I cannot believe that the Academy just did that to Bruce. Bruce has given hours and hours of his time to the Academy over a period of 30 years, has tirelessly fought for composers, is the only top composer I know who will generously lend out his scores to composers, spends hours having lunches giving advice to up and coming film composers. These poor huge production companies who had their noses put out of joint by a little song. All I can say is, they must have been terrified by the song and it's one damn good song too. Well, they are happy now, they can play together in the same sand box again. Shame on you Motion Picture Academy for taking the low road, saving your own butts and doing this to one of your former Governors and Head of the Music Branch. Maybe a phone call to Bruce, from one of the Academy Governors of the Music Branch would have been nice too? (Angry wife!)

P.S.  I COULD BE WRONG.

 

Takin' 'er easy for all you sinners at lookingcloser.org. Also abiding at Facebook and Twitter.

 

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In fairness to Broughton--and without trying to broach the fact that this was a "Christian" movie/song--is what he did really that out of step with how the Academy operates?  Don't the Weinstein Brothers do this kind of thing EVERY YEAR to get nominations for their projects?  I thought it was kind of accepted that this is how things work.

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Belinda, wife of Bruce Broughton, on her Facebook page:

 

I cannot believe that the Academy just did that to Bruce. Bruce has given hours and hours of his time to the Academy over a period of 30 years, has tirelessly fought for composers, is the only top composer I know who will generously lend out his scores to composers, spends hours having lunches giving advice to up and coming film composers. These poor huge production companies who had their noses put out of joint by a little song. All I can say is, they must have been terrified by the song and it's one damn good song too. Well, they are happy now, they can play together in the same sand box again. Shame on you Motion Picture Academy for taking the low road, saving your own butts and doing this to one of your former Governors and Head of the Music Branch. Maybe a phone call to Bruce, from one of the Academy Governors of the Music Branch would have been nice too? (Angry wife!)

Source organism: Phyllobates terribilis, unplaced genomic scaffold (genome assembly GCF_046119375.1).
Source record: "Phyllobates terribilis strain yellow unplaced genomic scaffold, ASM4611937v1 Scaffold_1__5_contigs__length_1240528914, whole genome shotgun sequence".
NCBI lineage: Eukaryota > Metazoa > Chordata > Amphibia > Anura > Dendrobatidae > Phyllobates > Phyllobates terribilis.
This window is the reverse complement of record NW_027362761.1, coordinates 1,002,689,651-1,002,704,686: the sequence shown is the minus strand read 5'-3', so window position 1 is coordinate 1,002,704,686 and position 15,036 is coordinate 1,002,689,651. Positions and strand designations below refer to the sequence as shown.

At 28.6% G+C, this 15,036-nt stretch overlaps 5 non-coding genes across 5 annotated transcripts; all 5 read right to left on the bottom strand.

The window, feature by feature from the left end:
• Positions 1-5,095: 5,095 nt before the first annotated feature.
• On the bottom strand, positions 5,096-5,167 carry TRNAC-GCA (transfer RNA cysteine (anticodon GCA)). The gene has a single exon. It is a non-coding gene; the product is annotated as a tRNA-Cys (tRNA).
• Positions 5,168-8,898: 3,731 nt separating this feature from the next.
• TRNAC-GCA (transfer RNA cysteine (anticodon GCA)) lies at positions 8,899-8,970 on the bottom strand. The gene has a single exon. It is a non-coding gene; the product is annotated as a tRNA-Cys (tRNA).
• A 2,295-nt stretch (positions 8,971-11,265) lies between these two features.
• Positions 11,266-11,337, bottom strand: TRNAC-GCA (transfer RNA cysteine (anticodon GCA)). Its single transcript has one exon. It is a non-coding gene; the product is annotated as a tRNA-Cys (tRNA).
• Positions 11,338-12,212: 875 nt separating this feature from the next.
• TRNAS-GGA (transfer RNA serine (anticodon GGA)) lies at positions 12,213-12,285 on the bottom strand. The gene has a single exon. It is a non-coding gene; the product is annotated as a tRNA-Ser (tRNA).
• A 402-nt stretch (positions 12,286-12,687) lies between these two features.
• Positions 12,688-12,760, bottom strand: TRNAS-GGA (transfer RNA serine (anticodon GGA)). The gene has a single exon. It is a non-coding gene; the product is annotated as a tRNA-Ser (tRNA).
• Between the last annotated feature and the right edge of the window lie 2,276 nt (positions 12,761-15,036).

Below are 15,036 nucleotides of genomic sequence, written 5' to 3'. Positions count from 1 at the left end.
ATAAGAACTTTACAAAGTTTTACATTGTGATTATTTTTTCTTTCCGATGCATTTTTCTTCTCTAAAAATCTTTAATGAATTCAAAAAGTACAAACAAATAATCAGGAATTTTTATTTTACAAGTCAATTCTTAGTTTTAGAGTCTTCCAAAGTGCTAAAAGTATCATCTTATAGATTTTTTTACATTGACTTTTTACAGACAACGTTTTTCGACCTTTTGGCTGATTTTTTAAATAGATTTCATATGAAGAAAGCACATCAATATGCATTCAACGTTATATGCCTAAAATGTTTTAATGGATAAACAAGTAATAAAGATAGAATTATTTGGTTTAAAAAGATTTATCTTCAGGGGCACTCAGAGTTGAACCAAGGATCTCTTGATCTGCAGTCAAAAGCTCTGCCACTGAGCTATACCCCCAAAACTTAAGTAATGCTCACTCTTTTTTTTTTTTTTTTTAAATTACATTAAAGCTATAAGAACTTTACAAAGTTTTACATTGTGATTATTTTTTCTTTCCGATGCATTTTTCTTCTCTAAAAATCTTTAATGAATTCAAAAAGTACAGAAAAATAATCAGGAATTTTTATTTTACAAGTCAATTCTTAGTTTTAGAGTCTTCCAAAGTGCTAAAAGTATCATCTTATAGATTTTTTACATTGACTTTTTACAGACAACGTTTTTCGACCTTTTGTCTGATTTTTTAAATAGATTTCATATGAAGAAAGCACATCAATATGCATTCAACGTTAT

I feel sorry for her to have posted this, if her husband is essentially accused of using his personal and professional ties with the Academy to seek preferential treatment. It doesn't help that her outrage is so patently driven by a sense of privilege and entitlement: the Academy has done this, not to a song, but to a former Governor and Head of the Music Branch. 

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Anodos wrote:

: That's right, unlike Let It Go, and most Best Song winners in history, it doesn't  feature guns, sex, violence or gays...

 

Well, 'Let It Go' *has* been cited by some viewers as having a subtext of gay liberation (rejecting the whole "Don't feel / Conceal" approach to whatever it is that makes one "different"). As for previous Oscar winners, the first thing that comes to mind is 'It's Hard Out Here for a Pimp', for some reason -- though I admittedly haven't paid any attention to the lyrics of that one.

 

Well, yes - I think that may be a valid interpretation; but a possible subtext is still a subtext, and the song itself certainly doesn't 'feature gays'. And 'It's Hard Out Here for a Pimp' is the one we all think of because it was such a weird anomaly (Jon Stewart's comment was 'Three 6 Mafia have an Oscar and Martin Scorsese doesn't?!')

 

Look, I'm torn on this one - I think it's perfectly possible that the Academy were embarrassed to be nominating this weird little indie/amateur Christian film and when a backlash started they looked for a loophole out. But on the other hand the original nomination did look so much like a pal calling in favours that I don't blame them for nixing it.